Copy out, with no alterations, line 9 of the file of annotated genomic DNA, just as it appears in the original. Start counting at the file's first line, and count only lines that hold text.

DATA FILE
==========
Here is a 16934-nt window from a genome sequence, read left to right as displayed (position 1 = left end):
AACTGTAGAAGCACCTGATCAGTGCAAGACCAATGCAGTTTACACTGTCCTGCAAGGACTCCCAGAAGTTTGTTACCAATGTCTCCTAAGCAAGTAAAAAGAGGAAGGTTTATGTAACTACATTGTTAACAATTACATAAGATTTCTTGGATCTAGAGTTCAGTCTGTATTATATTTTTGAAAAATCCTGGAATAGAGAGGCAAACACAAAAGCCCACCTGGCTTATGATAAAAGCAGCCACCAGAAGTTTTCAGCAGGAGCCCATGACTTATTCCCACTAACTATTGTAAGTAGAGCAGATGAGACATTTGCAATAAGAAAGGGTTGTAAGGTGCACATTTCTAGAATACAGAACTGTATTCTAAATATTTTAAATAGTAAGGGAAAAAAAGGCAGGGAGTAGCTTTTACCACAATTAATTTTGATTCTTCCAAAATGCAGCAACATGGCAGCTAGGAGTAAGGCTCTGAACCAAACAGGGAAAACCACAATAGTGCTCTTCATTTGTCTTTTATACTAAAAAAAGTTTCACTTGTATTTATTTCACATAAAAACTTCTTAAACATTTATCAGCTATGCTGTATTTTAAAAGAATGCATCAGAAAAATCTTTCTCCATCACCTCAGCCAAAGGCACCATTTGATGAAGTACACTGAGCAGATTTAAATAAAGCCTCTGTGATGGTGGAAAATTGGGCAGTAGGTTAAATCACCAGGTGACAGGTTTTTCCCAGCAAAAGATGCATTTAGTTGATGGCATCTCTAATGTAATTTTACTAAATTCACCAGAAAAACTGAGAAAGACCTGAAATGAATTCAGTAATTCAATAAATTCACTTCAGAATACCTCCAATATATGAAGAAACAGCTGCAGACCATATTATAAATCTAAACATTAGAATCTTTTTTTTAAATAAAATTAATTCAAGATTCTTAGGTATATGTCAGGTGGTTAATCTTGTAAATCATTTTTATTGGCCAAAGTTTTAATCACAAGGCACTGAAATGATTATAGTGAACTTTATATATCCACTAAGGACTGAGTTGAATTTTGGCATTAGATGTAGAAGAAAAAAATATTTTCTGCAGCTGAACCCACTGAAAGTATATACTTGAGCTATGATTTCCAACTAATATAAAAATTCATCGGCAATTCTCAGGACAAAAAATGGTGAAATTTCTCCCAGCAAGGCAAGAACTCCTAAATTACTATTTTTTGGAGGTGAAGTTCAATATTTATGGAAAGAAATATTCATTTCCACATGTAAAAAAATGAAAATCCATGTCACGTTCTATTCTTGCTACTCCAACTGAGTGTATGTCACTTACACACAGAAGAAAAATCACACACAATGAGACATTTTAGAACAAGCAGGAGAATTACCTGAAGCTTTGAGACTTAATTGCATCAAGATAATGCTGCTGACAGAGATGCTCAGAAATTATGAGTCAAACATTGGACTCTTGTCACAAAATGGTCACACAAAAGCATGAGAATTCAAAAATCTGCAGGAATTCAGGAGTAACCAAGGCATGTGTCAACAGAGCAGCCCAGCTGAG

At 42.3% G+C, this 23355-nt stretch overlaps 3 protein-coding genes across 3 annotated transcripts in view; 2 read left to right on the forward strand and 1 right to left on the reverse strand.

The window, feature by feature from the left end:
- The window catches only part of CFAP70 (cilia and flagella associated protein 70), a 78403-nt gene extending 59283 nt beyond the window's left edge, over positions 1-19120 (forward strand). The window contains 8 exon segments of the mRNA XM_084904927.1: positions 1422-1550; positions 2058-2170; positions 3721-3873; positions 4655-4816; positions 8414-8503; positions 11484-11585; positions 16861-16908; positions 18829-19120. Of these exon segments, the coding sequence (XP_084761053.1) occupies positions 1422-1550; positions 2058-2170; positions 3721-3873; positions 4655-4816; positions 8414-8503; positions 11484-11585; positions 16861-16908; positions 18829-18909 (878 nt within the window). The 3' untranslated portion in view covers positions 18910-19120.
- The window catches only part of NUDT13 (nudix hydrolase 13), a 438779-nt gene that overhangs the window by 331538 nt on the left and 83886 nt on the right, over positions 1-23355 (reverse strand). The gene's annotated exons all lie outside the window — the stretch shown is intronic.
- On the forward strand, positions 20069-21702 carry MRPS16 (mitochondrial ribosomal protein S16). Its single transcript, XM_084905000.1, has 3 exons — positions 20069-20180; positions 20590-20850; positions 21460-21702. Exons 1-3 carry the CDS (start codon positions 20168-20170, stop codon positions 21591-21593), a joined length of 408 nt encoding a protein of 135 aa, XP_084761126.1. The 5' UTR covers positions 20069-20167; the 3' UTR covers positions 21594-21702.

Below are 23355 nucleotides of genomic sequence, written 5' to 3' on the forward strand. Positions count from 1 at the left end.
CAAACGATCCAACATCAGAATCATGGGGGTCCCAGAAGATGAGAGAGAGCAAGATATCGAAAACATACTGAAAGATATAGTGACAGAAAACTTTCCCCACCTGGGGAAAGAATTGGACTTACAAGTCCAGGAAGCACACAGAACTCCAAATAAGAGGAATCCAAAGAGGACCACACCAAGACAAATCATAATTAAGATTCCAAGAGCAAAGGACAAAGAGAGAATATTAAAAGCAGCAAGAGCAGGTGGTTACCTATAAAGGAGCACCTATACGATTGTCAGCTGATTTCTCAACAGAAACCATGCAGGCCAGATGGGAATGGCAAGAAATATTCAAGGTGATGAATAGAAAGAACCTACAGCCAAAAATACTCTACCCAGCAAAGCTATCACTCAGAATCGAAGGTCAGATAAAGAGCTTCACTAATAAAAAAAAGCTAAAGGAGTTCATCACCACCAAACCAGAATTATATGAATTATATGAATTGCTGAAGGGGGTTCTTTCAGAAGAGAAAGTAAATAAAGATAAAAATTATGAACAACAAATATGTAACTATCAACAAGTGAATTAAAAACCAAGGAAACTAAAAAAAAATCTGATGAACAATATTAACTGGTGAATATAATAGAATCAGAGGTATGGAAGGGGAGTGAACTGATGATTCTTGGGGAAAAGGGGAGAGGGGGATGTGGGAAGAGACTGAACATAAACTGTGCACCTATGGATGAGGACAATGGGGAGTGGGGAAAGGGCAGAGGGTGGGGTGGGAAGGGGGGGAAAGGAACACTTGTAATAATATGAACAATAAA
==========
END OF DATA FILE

CAAACGATCCAACATCAGAATCATGGGGGTCCCAGAAGATGAGAGAGAGCAAGATATCGAAAACATACTGAAAGATATAGTGACAGAAAACTTTCCCCACCTGGGGAAAGAATTGGACTTACAAGTCCAGGAAGCACACAGAACTCCAAATAAGAGGAATCCAAAGAGGACCACACCAAGACAAATCATAATTAAGATTCCAAGAGCAAAGGACAAAGAGAGAATATTAAAAGCAGCAAGAGCAGGTGGTTACCTATAAAGGAGCACCTATACGATTGTCAGCTGATTTCTCAACAGAAACCATGCAGGCCAGATGGGAATGGCAAGAAATATTCAAGGTGATGAATAGAAAGAACCTACAGCCAAAAATACTCTACCCAGCAAAGCTATCACTCAGAATCGAAGGTCAGATAAAGAGCTTCACTAATAAAAAAAAGCTAAAGGAGTTCATCACCACCAAACCAGAATTATATGAATTATATGAATTGCTGAAGGGGGTTCTTTCAGAAGAGAAAGTAAATAAAGATAAAAATTATGAACAACAAATATGTAACTATCAACAAGTGAATTAAAAACCAAGGAAACTAAAAAAAAATCTGATGAACAATATTAACTGGTGAATATAATAGAATCAGAGGTATGGAAGGGGAGTGAACTGATGATTCTTGGGGAAAAGGGGAGAGGGGGATGTGGGAAGAGACTGAACATAAACTGTGCACCTATGGATGAGGACAATGGGGAGTGGGGAAAGGGCAGAGGGTGGGGTGGGAAGGGGGGGAAAGGAACACTTGTAATAATATGAACAATAAA